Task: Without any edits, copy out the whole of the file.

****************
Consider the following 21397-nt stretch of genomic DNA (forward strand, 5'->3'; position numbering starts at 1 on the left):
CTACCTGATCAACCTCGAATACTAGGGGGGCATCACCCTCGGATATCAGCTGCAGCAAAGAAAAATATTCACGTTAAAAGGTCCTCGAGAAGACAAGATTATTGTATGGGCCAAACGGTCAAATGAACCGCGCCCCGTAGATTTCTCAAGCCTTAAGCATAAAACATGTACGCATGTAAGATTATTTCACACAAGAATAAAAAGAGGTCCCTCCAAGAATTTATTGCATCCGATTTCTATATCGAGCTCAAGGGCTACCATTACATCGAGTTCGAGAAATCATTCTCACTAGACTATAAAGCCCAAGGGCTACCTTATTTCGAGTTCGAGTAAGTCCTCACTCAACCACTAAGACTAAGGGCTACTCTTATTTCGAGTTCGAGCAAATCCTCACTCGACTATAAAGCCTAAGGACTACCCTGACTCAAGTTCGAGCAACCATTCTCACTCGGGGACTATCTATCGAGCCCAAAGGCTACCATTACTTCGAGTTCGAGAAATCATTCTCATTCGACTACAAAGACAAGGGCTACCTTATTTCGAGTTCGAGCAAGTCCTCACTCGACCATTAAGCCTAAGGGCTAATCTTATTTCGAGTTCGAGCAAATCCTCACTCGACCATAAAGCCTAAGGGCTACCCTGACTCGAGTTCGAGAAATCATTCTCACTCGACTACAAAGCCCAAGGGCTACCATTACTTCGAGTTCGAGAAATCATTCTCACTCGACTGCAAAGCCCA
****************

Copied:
Consider the following 21397-nt stretch of genomic DNA (forward strand, 5'->3'; position numbering starts at 1 on the left):
CTACCTGATCAACCTCGAATACTAGGGGGGCATCACCCTCGGATATCAGCTGCAGCAAAGAAAAATATTCACGTTAAAAGGTCCTCGAGAAGACAAGATTATTGTATGGGCCAAACGGTCAAATGAACCGCGCCCCGTAGATTTCTCAAGCCTTAAGCATAAAACATGTACGCATGTAAGATTATTTCACACAAGAATAAAAAGAGGTCCCTCCAAGAATTTATTGCATCCGATTTCTATATCGAGCTCAAGGGCTACCATTACATCGAGTTCGAGAAATCATTCTCACTAGACTATAAAGCCCAAGGGCTACCTTATTTCGAGTTCGAGTAAGTCCTCACTCAACCACTAAGACTAAGGGCTACTCTTATTTCGAGTTCGAGCAAATCCTCACTCGACTATAAAGCCTAAGGACTACCCTGACTCAAGTTCGAGCAACCATTCTCACTCGGGGACTATCTATCGAGCCCAAAGGCTACCATTACTTCGAGTTCGAGAAATCATTCTCATTCGACTACAAAGACAAGGGCTACCTTATTTCGAGTTCGAGCAAGTCCTCACTCGACCATTAAGCCTAAGGGCTAATCTTATTTCGAGTTCGAGCAAATCCTCACTCGACCATAAAGCCTAAGGGCTACCCTGACTCGAGTTCGAGAAATCATTCTCACTCGACTACAAAGCCCAAGGGCTACCATTACTTCGAGTTCGAGAAATCATTCTCACTCGACTGCAAAGCCCA